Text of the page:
Ice Core Drilling: Sampling Task
Recent explorations have uncovered a site containing water ice. Preliminary surveying work has identified and marked three sites for potential wells. Your rover must carry out a more detailed exploration. Travel to and document each of these sites and collect an ice sample while avoiding hazardous patches of thin ice.
A map of the area showing the sample sites and hazardous regions will be provided prior to the competition.
- Travel to the three sample collection sites:
- Record the route taken using GPS waypoints.
- Navigate around the simulated regions of thin ice. Teams which enter these regions will be required to return to the point at which they went out of bounds (as designated by the judge) and three points will be deducted from their final score for each entry.
- At each site:
- Photograph the drilling site and the surrounding area.
- Record the GPS coordinates of the marked sampling area.
- Take a panorama photograph at the drilling site. A minimum of 180o is required, with 360o required for full points.
- Drill a test hole to a depth of at least 10 cm (maximum 20 cm) in the ice from the marked drilling area (the area will be <30 cm across). Collect the removed material for further analysis. Keep the samples from each site separate.
- Return all samples to the starting point.
- Following completion of the rover’s time on the task site, teams will have two hours (starting either when the team leaves the site or when the team’s task time is up, whichever comes first) to collate their findings, and write and submit a report of up to 2000 words (excluding references, if present) on their execution of the task and their findings. Reports should be submitted to the judges via the Slack workspace dedicated to the event. No reports will be accepted after three hours. The report must include:
- Summarize the situation and the purpose of the report, and provide a high-level overview of the procedure and findings.
- Search procedure and route:
- Show a map of the search area. Indicate on the map the route taken by the rover, the extents of each site, and the locations of any landmarks, navigational hazards, or other features of interest spotted during the survey.
- Provide an explanation of why this route was taken.
- Report on sites:
- State the GPS coordinates recorded at each site.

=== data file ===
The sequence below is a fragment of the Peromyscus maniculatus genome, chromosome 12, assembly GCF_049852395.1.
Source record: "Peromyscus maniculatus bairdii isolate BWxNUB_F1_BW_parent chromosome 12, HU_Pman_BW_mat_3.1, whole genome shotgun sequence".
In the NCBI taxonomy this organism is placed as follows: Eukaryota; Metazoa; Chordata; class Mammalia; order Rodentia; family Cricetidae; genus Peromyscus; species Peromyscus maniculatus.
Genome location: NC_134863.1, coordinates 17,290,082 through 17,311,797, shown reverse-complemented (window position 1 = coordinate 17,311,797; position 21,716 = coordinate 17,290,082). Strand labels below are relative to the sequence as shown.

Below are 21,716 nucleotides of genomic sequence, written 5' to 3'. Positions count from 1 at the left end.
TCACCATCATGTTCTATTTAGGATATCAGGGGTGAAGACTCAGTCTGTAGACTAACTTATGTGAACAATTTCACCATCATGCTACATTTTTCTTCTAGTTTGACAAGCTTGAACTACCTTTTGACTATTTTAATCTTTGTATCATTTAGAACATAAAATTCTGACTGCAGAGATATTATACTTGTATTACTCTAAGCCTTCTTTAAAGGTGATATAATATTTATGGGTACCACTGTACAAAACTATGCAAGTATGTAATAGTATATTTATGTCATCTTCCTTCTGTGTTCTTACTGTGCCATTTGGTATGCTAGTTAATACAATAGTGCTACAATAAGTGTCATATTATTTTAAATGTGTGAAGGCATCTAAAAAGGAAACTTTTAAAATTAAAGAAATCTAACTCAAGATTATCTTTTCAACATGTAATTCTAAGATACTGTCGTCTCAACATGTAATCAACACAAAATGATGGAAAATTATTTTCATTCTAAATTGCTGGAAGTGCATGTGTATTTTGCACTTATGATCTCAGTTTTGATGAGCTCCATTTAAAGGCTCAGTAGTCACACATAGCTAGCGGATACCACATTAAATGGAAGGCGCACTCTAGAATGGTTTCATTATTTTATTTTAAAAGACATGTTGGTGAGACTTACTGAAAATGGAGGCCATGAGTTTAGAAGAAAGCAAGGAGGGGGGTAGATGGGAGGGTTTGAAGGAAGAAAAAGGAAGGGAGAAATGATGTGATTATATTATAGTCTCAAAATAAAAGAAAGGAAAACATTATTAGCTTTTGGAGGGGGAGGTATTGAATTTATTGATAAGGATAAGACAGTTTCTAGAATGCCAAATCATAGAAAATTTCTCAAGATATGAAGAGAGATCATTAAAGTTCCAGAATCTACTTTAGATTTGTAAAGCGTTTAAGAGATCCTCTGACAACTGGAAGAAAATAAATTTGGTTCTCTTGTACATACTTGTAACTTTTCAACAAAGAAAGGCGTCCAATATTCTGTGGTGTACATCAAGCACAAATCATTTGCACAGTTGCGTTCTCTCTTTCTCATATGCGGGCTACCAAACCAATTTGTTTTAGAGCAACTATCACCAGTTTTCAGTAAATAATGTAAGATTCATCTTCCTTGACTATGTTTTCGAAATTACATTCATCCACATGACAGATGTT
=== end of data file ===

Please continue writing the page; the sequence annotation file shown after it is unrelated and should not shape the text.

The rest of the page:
- Show the panorama photograph of each site. Indicate the direction from which the site was approached.
- Describe the samples collected and comment on the composition.
- Provide a recommendation for the site of the main well based on your observations in the field and analysis of the samples.
- When writing up your report, please include the following sections:
- Please be sure to include your team name in the document name
- Take care when rounding GPS coordinates. Rounding to three decimal places has introduced errors of up to 40 meters in previous events.
- Consider multiple possibilities when formulating your approach and recommendations.
- Teams are strongly encouraged to submit their report even if they cannot complete the field task. Points will be awarded for all sections of the report that can be completed without data from the field (e.g. the intended exploration route, any observations that could be made from the rover, the intended experiments, recommendations for further study, etc).
- Similarly, consider starting the report ahead of time. Aspects that are not dependent on your results and can be completed in advance to free up time before the deadline. Establishing an outline and skeleton can also save time for writing up your results.
- Differentiate between what your plan was and what you were able to accomplish.
- Be honest about technical difficulties when writing the report. Acknowledge when things didn’t work. If something went wrong with your rover that prevented you from completing the task, please provide a brief explanation of what went wrong
- Any assumptions made in the report must be stated explicitly.
- Figures must be described in full, either through a descriptive caption or references in the text. Figures without proper description are not useful.
- Note that it’s a rover competition, and only observations and data acquired from on board the rover will be awarded points in the field section.
- Good spelling and grammar are appreciated. If there’s no time to proofread, run the document through the spelling/grammar check before submitting. No penalties are applied, but a well-presented report is more enjoyable to read, and seems more compelling in its arguments.